Medtronic employs about 2,300 in Orange County, and its local operations include a heart valve unit in Santa Ana.
An acquisition of CathWorks would be the largest local buy for Medtronic in over a decade; in 2009 it bought CoreValve Inc., an Irvine heart valve company, for $700 million, plus add-ons.
Medtronic also has a large neurovascular division in Irvine.
CathWorks was founded in 2013 by Israeli inventors. It opened its U.S. headquarters in Aliso Viejo under the guidance of Jim Corbett, a former president at Boston Scientific.
About 19 million people globally, including 1 million in the U.S., die every year because of heart diseases, about 35% of total global mortality, making it by far the world’s biggest killer.
The potential addressable testing market is around $5 billion to $6 billion, Mousavi estimated.
In the standard testing procedure, a catheter is inserted into a heart and drugs are administered to dilate blood vessels to monitor blood flow. Physicians eyeball X-rays to determine if a stent should be inserted. The nature of the invasive measurements with wires and stimulation with hyperemic agents has resulted in its underutilization, CathWorks said.
By contrast, CathWorks’ FFRangio system uses a combination of advanced algorithms, artificial intelligence, machine learning and cutting-edge user interface to provide a 3D image of the heart that is color coded. It’s a noninvasive 5-minute procedure that doesn’t require drugs.
“Data and AI-enabled technologies have been shown to drive improved workflow and patient outcomes across the healthcare ecosystem,” Medtronic’s Weidman said. “In cardiology specifically, these new advances in technology provide clinicians with the opportunity to gain additional information to improve and evolve the diagnosis and treatment of patients with coronary artery disease.”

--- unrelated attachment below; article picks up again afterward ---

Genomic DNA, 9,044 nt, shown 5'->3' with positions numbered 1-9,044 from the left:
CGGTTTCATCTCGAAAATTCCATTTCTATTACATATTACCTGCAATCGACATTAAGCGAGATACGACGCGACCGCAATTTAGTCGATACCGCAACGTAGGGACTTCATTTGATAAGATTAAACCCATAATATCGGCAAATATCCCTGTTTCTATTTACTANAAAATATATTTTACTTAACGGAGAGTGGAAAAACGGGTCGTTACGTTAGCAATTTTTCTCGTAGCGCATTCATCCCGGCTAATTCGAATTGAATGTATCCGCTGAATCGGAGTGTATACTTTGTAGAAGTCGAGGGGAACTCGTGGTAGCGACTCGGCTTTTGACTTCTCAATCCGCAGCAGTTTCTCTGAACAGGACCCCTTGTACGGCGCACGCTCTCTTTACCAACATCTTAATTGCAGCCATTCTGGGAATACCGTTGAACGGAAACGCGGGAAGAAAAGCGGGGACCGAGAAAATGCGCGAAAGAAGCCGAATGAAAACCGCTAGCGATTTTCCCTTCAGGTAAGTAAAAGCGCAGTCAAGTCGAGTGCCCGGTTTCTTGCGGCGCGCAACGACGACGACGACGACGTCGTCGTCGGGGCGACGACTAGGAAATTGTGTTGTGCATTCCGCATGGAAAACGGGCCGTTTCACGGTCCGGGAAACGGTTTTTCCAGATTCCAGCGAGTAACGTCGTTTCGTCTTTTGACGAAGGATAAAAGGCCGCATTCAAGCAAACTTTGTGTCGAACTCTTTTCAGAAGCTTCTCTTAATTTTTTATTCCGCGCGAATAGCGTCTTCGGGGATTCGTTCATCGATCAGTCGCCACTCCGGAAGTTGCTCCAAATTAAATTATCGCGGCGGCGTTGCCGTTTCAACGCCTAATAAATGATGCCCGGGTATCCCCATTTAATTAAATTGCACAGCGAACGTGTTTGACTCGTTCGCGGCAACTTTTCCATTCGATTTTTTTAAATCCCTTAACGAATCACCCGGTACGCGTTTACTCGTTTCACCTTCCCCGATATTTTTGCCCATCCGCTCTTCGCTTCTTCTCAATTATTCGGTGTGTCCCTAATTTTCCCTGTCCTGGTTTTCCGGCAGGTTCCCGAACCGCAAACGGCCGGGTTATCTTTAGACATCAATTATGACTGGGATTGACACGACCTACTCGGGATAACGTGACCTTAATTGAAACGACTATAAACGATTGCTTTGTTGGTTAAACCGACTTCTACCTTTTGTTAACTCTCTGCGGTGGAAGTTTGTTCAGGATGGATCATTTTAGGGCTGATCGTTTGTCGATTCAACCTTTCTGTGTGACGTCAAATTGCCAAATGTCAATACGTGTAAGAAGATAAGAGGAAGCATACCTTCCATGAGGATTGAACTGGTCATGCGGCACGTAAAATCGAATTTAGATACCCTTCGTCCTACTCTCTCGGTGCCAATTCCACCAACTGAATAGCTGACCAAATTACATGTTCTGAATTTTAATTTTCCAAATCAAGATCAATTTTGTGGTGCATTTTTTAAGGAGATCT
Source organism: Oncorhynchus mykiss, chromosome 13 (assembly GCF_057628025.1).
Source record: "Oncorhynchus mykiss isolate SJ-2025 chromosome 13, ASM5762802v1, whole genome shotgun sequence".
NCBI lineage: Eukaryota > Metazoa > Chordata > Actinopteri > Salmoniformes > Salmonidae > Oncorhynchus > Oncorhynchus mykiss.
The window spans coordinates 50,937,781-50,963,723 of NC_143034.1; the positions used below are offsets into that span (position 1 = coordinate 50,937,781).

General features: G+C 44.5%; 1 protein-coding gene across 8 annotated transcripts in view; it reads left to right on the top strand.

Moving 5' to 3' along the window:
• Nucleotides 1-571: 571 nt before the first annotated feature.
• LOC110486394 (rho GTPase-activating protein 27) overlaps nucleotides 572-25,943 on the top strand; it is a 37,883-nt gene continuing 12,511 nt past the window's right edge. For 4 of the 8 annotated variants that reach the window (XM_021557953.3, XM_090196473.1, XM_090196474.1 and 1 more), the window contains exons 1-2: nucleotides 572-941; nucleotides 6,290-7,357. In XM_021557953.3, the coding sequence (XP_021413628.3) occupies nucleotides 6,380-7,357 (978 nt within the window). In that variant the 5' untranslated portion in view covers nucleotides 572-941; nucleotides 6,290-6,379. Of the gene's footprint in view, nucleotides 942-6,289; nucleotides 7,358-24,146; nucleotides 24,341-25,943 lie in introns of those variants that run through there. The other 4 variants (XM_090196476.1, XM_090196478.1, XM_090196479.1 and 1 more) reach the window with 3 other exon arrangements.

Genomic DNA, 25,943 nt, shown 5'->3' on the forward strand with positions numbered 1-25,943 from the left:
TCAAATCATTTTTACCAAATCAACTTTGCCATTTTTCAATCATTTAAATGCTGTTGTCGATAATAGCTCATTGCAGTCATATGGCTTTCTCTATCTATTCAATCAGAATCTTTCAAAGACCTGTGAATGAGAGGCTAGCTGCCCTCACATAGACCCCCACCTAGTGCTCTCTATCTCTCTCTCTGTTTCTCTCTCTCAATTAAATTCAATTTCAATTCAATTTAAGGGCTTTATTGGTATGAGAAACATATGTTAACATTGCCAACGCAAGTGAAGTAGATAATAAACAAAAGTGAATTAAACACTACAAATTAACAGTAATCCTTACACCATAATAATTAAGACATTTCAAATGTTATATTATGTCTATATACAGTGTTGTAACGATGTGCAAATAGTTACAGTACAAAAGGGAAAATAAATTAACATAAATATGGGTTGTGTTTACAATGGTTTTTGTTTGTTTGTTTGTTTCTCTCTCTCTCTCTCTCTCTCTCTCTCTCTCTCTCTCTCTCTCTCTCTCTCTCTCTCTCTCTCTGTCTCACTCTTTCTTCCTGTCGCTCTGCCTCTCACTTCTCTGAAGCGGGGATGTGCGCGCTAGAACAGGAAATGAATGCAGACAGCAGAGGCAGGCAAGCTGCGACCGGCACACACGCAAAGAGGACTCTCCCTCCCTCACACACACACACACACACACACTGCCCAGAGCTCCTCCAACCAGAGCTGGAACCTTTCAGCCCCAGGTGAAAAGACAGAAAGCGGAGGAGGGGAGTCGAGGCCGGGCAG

Growing AI Hub
While Medtronic has a broad range of coronary-related products, it’s lacking in a diagnostic-related product like CathWorks’ product, Mousavi said.
“AI and data enabled are a priority for Medtronic,” Mousavi said. “This is a perfect fit for its portfolio. It’s very complementary.”
Orange County business leaders are pushing to build OC into a leader in AI-driven healthcare ventures (see story, page 20).
According to clinical data published in the Journal of the American College of Cardiology, CathWorks’ FFRangio showed diagnostic accuracy of 93%, sensitivity of 91%, and specificity of 94%.
The CathWorks test costs about $800, half the normal test procedure using a catheter, Mousavi said.
Standard of Care
Going forward, CathWorks will have co-promotions with Medtronic in markets such as Japan.
It’s growing its commercial team rapidly in the U.S. and Europe. Its current headcount around 75 could double in the next 18 months, Mousavi said.
It’s also expecting new research that will be published in the coming months.
“Clinical studies will elevate this technology to become the standard of care,” Mousavi said.
“It could change the entire space. That’s our focus right now.”